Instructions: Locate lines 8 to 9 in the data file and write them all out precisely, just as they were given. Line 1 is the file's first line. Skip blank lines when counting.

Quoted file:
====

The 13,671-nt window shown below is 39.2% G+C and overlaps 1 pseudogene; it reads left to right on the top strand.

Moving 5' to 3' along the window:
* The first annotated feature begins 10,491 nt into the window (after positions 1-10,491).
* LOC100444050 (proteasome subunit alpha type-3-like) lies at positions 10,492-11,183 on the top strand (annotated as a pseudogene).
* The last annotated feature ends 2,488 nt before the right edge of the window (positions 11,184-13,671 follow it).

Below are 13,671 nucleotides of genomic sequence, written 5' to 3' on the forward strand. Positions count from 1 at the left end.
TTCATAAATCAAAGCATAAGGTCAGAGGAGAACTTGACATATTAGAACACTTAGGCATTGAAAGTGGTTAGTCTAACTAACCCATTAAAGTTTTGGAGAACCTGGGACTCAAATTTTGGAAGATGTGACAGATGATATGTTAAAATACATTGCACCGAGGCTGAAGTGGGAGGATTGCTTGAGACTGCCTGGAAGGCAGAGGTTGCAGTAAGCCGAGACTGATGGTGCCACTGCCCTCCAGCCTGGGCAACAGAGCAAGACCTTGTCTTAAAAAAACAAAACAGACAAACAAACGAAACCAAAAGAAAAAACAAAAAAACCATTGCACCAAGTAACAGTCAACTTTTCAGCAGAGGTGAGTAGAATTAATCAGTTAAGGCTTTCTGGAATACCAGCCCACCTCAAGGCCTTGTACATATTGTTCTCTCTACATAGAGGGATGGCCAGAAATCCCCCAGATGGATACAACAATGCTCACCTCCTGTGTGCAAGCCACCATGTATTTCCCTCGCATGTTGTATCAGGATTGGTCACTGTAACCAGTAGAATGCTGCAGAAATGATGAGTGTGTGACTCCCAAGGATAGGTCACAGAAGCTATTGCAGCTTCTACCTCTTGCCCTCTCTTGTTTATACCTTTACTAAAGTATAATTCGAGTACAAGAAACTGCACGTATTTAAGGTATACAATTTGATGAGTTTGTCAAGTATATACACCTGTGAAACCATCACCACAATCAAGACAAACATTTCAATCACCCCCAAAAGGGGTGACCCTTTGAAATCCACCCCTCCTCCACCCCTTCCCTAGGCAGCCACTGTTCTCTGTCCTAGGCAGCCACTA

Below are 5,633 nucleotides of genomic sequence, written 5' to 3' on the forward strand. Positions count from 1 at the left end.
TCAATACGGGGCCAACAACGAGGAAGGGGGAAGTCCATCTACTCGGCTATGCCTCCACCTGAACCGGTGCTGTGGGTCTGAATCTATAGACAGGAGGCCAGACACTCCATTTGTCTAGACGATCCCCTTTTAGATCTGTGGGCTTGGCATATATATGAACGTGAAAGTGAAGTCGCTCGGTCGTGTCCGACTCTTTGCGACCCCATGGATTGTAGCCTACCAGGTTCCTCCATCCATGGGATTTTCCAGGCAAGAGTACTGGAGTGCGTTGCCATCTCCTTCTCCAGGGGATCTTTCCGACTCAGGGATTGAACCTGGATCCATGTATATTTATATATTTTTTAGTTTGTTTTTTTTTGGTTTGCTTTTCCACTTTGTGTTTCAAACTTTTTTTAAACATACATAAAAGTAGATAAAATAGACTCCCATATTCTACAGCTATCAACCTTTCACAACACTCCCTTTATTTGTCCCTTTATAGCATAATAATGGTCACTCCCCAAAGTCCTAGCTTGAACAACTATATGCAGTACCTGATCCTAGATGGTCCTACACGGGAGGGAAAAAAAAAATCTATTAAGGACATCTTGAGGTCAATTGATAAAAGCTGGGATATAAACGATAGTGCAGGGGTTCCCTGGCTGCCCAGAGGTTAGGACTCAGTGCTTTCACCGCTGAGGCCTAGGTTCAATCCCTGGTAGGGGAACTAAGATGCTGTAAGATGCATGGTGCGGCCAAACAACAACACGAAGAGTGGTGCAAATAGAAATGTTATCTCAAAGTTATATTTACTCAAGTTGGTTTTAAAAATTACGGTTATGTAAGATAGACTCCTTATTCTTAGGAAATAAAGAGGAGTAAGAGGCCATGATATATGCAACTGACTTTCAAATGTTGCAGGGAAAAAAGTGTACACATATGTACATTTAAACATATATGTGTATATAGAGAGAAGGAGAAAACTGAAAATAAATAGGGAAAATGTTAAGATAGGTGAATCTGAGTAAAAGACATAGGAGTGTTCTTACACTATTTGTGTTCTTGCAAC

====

Below are 5,633 nucleotides of genomic sequence, written 5' to 3' on the forward strand. Positions count from 1 at the left end.
TCAATACGGGGCCAACAACGAGGAAGGGGGAAGTCCATCTACTCGGCTATGCCTCCACCTGAACCGGTGCTGTGGGTCTGAATCTATAGACAGGAGGCCAGACACTCCATTTGTCTAGACGATCCCCTTTTAGATCTGTGGGCTTGGCATATATATGAACGTGAAAGTGAAGTCGCTCGGTCGTGTCCGACTCTTTGCGACCCCATGGATTGTAGCCTACCAGGTTCCTCCATCCATGGGATTTTCCAGGCAAGAGTACTGGAGTGCGTTGCCATCTCCTTCTCCAGGGGATCTTTCCGACTCAGGGATTGAACCTGGATCCATGTATATTTATATATTTTTTAGTTTGTTTTTTTTTGGTTTGCTTTTCCACTTTGTGTTTCAAACTTTTTTTAAACATACATAAAAGTAGATAAAATAGACTCCCATATTCTACAGCTATCAACCTTTCACAACACTCCCTTTATTTGTCCCTTTATAGCATAATAATGGTCACTCCCCAAAGTCCTAGCTTGAACAACTATATGCAGTACCTGATCCTAGATGGTCCTACACGGGAGGGAAAAAAAAAATCTATTAAGGACATCTTGAGGTCAATTGATAAAAGCTGGGATATAAACGATAGTGCAGGGGTTCCCTGGCTGCCCAGAGGTTAGGACTCAGTGCTTTCACCGCTGAGGCCTAGGTTCAATCCCTGGTAGGGGAACTAAGATGCTGTAAGATGCATGGTGCGGCCAAACAACAACACGAAGAGTGGTGCAAATAGAAATGTTATCTCAAAGTTATATTTACTCAAGTTGGTTTTAAAAATTACGGTTATGTAAGATAGACTCCTTATTCTTAGGAAATAAAGAGGAGTAAGAGGCCATGATATATGCAACTGACTTTCAAATGTTGCAGGGAAAAAAGTGTACACATATGTACATTTAAACATATATGTGTATATAGAGAGAAGGAGAAAACTGAAAATAAATAGGGAAAATGTTAAGATAGGTGAATCTGAGTAAAAGACATAGGAGTGTTCTTACACTATTTGTGTTCTTGCAAC